We know that roots need water, of course. But the less obvious thing that roots cannot live without is air – oxygen to be exact. Yes, just like us, they need to be able to breathe oxygen down there in that dark, damp soil. The phloem sends them sugars and proteins, but they need oxygen to turn this food into energy for growing and working. We forget how hard roots have to work, how much energy it takes, and how much oxygen it takes to burn food for energy. The green parts of plants can make their own oxygen through photosynthesis. But the roots have no green chlorophyll and no light. They can’t photosynthesize, and they can’t make their own oxygen. The only way they can get oxygen is to get it out of the soil.
Helping Roots Get Oxygen
Prepare the Soil: So how do we help our hibiscus roots get the oxygen they need? Before we plant, we fluff up the soil, dig it up, break it up, and put things like coco coir into it to make it light and fluffy and full of air pockets.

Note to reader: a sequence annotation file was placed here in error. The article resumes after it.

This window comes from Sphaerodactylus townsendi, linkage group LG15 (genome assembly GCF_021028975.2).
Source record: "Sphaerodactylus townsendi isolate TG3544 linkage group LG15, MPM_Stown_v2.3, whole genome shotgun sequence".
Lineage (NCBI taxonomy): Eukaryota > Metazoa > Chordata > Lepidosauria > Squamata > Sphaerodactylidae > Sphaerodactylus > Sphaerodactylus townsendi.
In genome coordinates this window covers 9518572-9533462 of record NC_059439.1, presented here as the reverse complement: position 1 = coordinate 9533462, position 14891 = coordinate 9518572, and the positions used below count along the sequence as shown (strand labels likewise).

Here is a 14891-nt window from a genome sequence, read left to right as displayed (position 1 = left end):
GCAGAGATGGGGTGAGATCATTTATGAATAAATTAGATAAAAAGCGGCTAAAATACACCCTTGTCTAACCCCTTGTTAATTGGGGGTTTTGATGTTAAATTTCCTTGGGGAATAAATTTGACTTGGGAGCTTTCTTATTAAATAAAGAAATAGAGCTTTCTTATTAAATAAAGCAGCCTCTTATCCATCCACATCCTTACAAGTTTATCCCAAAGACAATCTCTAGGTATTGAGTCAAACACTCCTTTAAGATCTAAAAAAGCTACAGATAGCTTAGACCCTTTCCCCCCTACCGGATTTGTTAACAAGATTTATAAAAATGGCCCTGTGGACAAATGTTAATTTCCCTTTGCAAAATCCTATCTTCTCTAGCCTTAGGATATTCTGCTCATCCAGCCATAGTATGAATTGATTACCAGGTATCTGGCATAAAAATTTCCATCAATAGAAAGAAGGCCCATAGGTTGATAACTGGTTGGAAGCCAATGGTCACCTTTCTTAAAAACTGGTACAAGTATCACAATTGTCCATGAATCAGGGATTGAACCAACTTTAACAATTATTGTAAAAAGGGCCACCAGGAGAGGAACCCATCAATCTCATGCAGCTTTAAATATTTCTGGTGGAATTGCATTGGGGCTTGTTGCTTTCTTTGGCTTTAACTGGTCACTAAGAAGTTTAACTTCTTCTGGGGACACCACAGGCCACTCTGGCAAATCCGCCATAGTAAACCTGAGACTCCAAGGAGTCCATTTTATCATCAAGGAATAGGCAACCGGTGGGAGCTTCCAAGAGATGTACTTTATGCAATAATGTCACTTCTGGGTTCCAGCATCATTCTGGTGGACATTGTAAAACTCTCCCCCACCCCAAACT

Check for Drainage: Next, we check our hole or pot to make sure it drains properly by filling it with water and watching to see that the water drains out quickly. If water sits in our hole or pot for more than 24 hours, the plant will be starved of oxygen, and “drown” just like we would. When a plant drowns, it is a very sudden death. One day the plant will be healthy and green, the next day it will be completely dead. Nothing will bring it back. As for all living things, drowning is fast and fatal for plants.
Use Proper Watering Techniques: From this point on, the way we water determines how much air stays in the soil. We all know that too little water will dry the plant out and kill it from thirst, so we are very careful not to underwater. But the most common cause of plant deaths is overwatering by flooding the soil too quickly. Flooding the soil with water that doesn’t drain away quickly, drives all air pockets out of the soil. In order to understand this, we need to learn a little bit more.